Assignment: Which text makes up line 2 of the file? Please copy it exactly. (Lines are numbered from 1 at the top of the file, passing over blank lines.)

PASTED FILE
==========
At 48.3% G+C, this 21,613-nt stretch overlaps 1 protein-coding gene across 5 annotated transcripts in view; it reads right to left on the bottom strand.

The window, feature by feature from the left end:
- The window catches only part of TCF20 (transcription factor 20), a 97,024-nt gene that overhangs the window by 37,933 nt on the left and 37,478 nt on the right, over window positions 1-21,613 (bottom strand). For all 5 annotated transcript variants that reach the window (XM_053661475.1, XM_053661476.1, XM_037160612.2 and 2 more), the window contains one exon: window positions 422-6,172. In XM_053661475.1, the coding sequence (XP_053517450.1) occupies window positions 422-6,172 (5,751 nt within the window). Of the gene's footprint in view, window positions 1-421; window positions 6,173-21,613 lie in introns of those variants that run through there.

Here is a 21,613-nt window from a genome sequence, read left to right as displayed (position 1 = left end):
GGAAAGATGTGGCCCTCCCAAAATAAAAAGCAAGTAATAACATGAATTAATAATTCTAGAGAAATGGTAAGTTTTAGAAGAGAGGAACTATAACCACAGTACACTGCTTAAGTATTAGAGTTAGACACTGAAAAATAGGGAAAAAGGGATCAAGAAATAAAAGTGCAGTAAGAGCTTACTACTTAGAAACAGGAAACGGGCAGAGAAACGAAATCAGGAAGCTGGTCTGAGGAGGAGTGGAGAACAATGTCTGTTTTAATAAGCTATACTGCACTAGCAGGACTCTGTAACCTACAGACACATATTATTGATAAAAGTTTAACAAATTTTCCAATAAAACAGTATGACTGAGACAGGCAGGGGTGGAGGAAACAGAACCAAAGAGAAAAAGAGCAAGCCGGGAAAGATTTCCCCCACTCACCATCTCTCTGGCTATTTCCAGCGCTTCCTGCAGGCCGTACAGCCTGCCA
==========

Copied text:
The window, feature by feature from the left end: